Do Border Officials Really Have the Right to Demand Our Passwords?

 A Canadian man was charged for not giving up his phone password to border agents at the airport.

Thirty-eight-year-old Alain Philippon refused to reveal his cellphone password to Canada Border Services on Monday night at Halifax Stanfield International Airport during a customs search.

The result?

He’s now been charged under section 153.1 (b) of the Customs Act for preventing border officers from performing their role under the act.


We mean, it’s not like we’re a free country, or anything.

The offence comes with a minimum fine of $1,000, with a maximum fine of $25,000 and the possibility of a year in jail. Philippon – who has been released on bail and set to return to court in May – has said that he intends to fight the charge, calling the information on his phone “personal.”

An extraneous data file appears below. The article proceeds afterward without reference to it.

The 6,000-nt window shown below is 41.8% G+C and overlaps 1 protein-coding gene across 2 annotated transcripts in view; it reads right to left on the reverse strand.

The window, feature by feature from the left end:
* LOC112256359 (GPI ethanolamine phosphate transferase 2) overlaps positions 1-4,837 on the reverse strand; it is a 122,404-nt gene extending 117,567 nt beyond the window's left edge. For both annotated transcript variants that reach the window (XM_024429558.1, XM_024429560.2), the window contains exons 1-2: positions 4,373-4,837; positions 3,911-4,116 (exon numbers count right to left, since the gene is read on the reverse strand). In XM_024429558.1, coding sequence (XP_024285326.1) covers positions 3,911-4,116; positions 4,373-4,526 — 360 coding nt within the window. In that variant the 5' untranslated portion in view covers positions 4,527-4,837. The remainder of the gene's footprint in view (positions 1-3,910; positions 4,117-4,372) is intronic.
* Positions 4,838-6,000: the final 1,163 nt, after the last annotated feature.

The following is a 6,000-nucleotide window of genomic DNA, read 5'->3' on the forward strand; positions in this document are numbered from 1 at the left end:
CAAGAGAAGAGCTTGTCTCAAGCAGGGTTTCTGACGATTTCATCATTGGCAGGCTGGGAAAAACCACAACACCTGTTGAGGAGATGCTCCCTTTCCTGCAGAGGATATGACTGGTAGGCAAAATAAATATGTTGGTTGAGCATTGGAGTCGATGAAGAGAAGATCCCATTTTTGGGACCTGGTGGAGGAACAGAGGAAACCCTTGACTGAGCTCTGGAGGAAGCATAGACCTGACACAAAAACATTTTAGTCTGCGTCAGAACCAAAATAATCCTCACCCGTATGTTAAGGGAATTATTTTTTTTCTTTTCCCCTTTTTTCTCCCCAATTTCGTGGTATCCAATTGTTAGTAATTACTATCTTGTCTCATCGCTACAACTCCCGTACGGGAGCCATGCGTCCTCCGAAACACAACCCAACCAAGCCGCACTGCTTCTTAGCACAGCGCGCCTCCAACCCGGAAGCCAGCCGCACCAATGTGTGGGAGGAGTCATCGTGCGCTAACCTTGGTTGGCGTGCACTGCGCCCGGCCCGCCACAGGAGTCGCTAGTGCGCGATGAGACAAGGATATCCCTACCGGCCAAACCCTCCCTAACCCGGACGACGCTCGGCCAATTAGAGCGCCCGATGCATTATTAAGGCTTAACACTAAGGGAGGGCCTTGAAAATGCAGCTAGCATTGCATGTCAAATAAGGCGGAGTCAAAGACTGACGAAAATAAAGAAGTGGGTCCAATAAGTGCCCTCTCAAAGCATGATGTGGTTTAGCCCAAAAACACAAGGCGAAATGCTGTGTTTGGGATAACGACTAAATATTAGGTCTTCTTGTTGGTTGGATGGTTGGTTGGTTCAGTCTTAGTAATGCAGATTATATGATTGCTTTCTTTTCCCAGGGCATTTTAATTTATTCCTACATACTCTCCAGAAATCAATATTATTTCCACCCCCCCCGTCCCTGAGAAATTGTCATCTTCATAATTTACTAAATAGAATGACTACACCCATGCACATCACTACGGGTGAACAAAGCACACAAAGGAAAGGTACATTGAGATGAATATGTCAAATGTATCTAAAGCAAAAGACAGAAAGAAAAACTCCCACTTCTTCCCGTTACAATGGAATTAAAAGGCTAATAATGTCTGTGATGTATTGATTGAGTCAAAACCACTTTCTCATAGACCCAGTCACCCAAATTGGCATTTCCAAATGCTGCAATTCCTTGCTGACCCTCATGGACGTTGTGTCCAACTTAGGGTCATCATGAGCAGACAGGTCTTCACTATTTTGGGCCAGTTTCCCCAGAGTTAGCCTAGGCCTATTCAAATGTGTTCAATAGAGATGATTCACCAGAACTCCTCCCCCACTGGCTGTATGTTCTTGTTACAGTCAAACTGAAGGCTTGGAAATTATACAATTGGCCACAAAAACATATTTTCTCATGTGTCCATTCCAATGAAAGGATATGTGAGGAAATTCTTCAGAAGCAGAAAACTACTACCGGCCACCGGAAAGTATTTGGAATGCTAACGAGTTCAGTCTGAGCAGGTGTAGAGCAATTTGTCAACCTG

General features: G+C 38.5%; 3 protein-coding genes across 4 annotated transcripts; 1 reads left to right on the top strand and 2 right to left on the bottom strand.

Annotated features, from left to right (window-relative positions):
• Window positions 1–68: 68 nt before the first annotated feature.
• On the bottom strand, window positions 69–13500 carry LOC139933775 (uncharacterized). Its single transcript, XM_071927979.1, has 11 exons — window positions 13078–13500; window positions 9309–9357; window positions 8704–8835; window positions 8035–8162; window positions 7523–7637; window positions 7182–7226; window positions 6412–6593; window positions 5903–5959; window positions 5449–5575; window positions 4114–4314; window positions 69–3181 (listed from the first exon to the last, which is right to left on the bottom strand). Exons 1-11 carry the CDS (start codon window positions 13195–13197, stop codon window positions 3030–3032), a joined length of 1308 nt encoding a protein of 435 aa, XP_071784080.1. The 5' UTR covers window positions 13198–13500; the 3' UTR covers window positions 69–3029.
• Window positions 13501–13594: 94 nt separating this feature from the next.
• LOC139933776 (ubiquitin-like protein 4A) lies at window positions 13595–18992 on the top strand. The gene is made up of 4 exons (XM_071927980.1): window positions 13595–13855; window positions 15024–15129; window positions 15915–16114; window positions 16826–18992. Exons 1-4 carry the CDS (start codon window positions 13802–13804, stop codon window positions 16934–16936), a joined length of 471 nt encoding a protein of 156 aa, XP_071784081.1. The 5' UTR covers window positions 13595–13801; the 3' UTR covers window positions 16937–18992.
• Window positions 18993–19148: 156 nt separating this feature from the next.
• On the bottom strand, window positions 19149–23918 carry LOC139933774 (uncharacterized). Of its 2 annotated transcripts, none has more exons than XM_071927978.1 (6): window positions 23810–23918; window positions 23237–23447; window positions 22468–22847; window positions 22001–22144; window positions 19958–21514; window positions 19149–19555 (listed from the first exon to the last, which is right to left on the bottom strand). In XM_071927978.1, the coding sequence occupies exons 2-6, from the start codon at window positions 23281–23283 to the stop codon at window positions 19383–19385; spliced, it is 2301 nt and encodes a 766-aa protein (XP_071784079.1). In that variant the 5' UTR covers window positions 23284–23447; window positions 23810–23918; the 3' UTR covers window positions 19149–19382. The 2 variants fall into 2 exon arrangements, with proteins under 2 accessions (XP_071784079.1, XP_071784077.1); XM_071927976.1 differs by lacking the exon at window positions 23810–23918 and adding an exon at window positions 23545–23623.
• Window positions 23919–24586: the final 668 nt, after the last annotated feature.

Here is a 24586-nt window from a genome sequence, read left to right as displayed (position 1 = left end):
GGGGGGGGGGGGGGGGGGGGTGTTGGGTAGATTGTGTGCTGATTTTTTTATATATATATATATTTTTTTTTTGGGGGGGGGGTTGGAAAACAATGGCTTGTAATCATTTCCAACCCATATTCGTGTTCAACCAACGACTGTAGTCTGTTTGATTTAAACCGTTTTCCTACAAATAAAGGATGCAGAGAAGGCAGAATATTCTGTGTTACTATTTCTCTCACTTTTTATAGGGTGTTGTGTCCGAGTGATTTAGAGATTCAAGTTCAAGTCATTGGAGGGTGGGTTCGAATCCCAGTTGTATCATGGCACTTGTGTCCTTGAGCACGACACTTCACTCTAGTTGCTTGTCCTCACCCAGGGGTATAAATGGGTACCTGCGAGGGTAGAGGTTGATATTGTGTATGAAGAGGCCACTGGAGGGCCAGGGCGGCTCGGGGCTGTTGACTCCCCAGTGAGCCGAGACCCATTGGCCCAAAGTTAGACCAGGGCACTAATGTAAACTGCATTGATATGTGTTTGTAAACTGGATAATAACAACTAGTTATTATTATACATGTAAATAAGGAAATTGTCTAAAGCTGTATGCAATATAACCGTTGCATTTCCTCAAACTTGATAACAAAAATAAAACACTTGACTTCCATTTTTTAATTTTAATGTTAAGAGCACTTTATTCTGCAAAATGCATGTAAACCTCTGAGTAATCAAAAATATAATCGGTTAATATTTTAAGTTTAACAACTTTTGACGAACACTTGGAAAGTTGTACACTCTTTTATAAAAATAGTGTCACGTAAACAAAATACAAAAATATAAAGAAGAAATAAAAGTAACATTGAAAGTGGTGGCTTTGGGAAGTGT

It sounds like a bad domestic dispute to us, to be honest.

In their defense, border services representatives have said that their officers are trained in investigating and questioning practices and that the Customs Act allows them to search all goods, including cellphones and laptops.

But should the power to inspect things we bring into the country extended to the content of our cellphone? And if so, can we not type the damn password ourselves?

Police need a search warrant to search someone’s personal computer – just saying.

The case flags a new legal question in Canada, as it has not been tested in courts whether border officials can force you to reveal your password before inspecting your device.

We’ll have to wait to see how this one unfolds.


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